This from Big Boss Lady is particularly interesting: “All of the disruption is put on H-P’s side of the ledger, and not on hers.” This is a really good way of describing how this disagreement unfolded. I need to think a little more about this. I completely take your point about how white feminists can cast disagreement as somehow a betrayal of sisterhood when black or brown women share a dissenting view, as though white women get to occupy and define feminism and others are only admitted provisionally.
And p.s. to Shaz: I am so conflict averse! Or rather, I’m averse to people bringing conflict to my attention! Maybe that’s why I thought Walsh was being treated unfairly here initially.
I say/write things that p!ss people off, and I’m always surprised by their anger and have to fight the impulse to apologize and/or make nice when it’s not appropriate. Sometimes it’s the right thing to do, but other times I have to just let people be angry.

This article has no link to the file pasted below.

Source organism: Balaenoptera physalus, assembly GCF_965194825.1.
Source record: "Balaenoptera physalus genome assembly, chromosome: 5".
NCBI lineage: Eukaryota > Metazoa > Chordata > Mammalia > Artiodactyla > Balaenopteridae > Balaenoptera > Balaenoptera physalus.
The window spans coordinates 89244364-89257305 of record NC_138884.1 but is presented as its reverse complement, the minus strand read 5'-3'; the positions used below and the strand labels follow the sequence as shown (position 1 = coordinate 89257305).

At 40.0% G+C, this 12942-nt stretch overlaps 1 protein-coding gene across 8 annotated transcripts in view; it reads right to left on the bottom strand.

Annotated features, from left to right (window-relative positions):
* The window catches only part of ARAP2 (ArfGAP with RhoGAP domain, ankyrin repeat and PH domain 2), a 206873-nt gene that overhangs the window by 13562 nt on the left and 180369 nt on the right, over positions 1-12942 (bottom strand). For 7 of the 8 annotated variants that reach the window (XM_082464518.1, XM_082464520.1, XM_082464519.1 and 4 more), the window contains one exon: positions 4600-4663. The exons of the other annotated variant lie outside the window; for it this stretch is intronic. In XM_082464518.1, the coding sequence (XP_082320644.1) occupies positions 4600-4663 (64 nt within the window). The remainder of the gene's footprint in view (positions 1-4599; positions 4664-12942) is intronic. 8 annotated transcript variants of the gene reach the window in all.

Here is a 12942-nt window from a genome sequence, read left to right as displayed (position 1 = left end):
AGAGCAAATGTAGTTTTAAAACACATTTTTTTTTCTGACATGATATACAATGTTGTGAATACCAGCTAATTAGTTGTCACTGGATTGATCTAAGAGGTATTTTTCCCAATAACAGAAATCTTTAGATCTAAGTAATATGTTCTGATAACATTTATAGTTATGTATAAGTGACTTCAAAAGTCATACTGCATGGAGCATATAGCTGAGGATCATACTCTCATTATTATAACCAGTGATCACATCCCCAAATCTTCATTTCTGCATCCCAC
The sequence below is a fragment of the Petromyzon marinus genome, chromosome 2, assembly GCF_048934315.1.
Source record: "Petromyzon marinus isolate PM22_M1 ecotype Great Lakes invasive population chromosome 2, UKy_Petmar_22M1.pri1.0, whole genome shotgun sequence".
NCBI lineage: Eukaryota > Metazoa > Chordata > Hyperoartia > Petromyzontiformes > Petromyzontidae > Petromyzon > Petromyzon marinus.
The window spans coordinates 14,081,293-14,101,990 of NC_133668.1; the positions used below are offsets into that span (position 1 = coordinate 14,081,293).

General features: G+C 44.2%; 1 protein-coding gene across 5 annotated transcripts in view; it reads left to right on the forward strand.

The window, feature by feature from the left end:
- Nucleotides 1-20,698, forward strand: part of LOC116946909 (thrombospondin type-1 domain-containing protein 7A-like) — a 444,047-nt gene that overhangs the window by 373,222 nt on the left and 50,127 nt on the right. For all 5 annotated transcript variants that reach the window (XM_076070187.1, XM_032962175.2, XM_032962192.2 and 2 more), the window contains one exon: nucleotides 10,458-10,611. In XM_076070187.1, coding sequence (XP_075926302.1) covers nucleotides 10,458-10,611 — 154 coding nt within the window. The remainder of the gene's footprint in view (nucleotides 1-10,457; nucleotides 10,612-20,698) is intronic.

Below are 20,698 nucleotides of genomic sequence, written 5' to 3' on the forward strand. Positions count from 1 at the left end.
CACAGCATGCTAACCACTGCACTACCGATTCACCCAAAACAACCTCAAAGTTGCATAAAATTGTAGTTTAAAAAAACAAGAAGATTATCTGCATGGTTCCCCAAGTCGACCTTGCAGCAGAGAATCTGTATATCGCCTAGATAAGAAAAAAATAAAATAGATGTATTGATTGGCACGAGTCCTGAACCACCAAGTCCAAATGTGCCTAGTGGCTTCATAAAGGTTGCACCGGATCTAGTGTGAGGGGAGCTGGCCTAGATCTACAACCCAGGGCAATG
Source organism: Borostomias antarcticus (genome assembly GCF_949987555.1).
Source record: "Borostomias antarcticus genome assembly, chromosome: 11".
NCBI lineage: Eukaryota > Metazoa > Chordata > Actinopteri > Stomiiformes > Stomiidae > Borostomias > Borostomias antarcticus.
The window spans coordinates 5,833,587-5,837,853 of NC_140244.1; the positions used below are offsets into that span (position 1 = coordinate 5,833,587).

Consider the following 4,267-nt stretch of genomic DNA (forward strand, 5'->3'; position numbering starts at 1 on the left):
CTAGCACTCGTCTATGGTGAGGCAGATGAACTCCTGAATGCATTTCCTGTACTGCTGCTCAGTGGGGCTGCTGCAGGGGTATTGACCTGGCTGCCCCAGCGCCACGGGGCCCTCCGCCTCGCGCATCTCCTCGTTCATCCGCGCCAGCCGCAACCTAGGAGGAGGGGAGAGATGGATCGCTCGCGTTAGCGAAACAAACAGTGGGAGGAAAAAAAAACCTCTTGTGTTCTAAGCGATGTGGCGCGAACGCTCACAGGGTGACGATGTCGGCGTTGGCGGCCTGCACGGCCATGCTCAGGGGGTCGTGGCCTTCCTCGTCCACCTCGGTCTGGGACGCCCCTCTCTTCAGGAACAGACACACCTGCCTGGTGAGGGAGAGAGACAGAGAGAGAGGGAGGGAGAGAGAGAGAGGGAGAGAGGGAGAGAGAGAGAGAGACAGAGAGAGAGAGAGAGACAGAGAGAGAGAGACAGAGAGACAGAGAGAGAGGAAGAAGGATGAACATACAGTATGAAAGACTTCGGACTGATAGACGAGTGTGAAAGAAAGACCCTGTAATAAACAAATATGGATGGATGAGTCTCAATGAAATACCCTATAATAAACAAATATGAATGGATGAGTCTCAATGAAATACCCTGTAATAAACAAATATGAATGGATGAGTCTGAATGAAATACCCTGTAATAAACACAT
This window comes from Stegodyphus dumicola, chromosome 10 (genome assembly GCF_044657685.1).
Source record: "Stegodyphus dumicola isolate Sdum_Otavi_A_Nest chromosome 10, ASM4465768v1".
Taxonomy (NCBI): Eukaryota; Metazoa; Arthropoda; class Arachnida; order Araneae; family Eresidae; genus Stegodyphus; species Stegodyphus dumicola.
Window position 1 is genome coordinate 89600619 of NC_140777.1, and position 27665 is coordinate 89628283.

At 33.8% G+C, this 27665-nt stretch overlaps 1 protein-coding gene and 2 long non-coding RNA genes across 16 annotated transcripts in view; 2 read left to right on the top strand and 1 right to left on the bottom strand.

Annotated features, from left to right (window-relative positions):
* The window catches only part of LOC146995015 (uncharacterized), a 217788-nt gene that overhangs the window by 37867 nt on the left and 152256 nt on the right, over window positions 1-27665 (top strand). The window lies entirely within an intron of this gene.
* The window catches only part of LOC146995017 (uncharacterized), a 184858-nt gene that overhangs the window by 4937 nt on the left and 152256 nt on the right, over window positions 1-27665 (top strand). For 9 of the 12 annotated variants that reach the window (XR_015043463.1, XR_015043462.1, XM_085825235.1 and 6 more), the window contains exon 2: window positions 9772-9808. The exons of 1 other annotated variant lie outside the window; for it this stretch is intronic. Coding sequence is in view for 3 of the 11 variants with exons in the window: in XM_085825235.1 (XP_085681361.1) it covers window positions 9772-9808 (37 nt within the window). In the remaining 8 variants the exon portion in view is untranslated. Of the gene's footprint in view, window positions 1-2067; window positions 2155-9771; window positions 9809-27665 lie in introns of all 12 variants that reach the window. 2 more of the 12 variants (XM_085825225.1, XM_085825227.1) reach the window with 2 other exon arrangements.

Women in my professional circle, including me, say the following things about women with whom they share a seemingly similar relationship as Walsh does to Harris-Perry:
“I’m a big fan of ______”
“Oh, I LOVE _____!”
“She’s the best”
“______ and I go way back”
“I know _______ from _________”
“She’s one of my heroes”
“I am always so impressed by _______.”
“__________ is great at __________.”
Despite sometimes using the word “love,” it is recognized as hyperbolic, and no academic or professional woman I know uses “friend” like Walsh did. Certainly not when disagreeing with that woman.
Note that the phrases above are all about the speaker and do not presume to imply any return feelings on the subject’s part. That is overly familiar…unless someone really is your FRIEND-friend. Not “professional friend,” as Walsh said.
If I were Harris-Perry, part of my annoyance at Walsh’s raced presumptions would be her belief that it is her prerogative to state how *I* feel about *her.* No matter how clearly she explained what the phrase “friend”/”professional friend” meant (invitations to talk, shared events, etc.).